June 23, 2013
June 23, 2013
June 26, 2013
Electrical and Computer
23.402.1 - 23.402.9
Developing Interactive Teaching Strategies for Electrical Engineering Faculty Background and motivationThe goal of this project was to develop a model for faculty collaboration anddevelopment of sharable resources for teaching. Often there is a gap between research-based practices for teaching and what happens in the classroom. While there are manygeneral resources for teaching, we were seeking to create resources specifically forelectrical and computer engineering faculty to address the technical considerations andcontent of their courses. We used a model borrowed from K-12 professional developmentfor teachers wherein each member of a faculty development group wrote a two-pagememo about a teaching practice they had used. Included in the memo were thechallenges, the logistical questions (e.g., time required), and assessment approaches. Weasked that the strategies focus on encouraging interaction in the classroom or engagingstudents in the content more deeply (i.e., anything that was not a lecture or typicalhomework).What was done?The participants in the year one faculty development group were electrical and computerengineering professors with a signals and systems teaching focus. Members wereselected based on their experience in implementing interactive teaching practices. Eachmember focused on a single formative assessment technique that they were using to teachand wrote a two-page memo describing their chosen assessment technique as if they wereexplaining it to a colleague who wanted to try it. The memos were designed to becontent-driven, i.e., to account for specific considerations for electrical engineeringcourses. We held one in-person, day-long workshop with the group, followed by monthlyconference calls throughout the semester as the faculty continued to revise their memos.Detailed notes were taken at all meetings (similar to a transcript). In year two, themembers of the initial faculty development group created groups at their own institutionsincluding engineering and sciences faculty. Qualitative coding of the results for commonthemes and considerations was used to describe the memos.ResultsThe overarching goal of most strategies was to have students go beyond passivelywatching the instructor in the classroom. For example, students completed readingsummaries so they would learn how to synthesize and summarize class material. In-classproblems (from 2 to 15 minutes in length) were designed to require students to attemptprocedures or apply concepts on-the-spot, allowing the instructor to see their learning inprogress. There were constraints such as time (both time in class and time for providingfeedback outside of class) that were realistic challenges encountered across techniques.Conclusions and significanceThe results first provide a model for helping instructors share their formative assessmentteaching practices with colleagues, furthering adoption of research-driven techniques.Second, by analyzing a collection of memos, common themes and unique features ofsuch formative assessments can be found. Our long-term goal is to develop a sharableassessment guide that can be used to improve teaching. The process of designing sharableguides is an opportunity to bring best practices for teaching into a manageable format thatis easily disseminated and absorbed.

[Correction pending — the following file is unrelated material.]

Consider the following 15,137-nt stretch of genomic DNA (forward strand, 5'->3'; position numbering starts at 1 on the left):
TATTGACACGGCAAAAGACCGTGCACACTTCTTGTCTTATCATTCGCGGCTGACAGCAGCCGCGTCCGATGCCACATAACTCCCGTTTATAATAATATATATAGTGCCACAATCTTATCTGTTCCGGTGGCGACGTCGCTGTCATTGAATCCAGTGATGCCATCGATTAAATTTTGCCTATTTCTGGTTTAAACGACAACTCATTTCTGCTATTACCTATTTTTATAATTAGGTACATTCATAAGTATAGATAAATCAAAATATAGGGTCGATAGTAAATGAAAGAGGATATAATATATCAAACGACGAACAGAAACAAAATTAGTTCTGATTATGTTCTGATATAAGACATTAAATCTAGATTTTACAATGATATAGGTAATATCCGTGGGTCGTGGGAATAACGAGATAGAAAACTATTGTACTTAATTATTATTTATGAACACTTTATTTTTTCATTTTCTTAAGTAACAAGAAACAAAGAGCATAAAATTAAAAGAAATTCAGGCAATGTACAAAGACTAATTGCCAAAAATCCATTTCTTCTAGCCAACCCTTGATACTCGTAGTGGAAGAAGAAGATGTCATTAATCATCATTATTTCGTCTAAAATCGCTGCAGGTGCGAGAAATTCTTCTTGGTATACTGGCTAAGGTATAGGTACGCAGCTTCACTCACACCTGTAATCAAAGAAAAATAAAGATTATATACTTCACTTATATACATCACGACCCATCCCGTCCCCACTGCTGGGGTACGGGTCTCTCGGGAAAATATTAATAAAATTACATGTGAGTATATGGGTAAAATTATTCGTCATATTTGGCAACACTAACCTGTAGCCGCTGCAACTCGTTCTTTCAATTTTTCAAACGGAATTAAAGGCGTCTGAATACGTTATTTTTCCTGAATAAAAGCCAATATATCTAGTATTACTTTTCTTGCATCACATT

Hjalmarson, M., & Nelson, J. K., & Huettel, L. G., & Padgett, W. T., & Wage, K. E., & Buck, J. R. (2013, June), Developing Interactive Teaching Strategies for Electrical Engineering Faculty Paper presented at 2013 ASEE Annual Conference & Exposition, Atlanta, Georgia. 10.18260/1-2--19416
ASEE holds the copyright on this document. It may be read by the public free of charge. Authors may archive their work on personal websites or in institutional repositories with the following citation: © 2013 American Society for Engineering Education. Other scholars may excerpt or quote from these materials with the same citation. When excerpting or quoting from Conference Proceedings, authors should, in addition to noting the ASEE copyright, list all the original authors and their institutions and name the host city of the conference. - Last updated April 1, 2015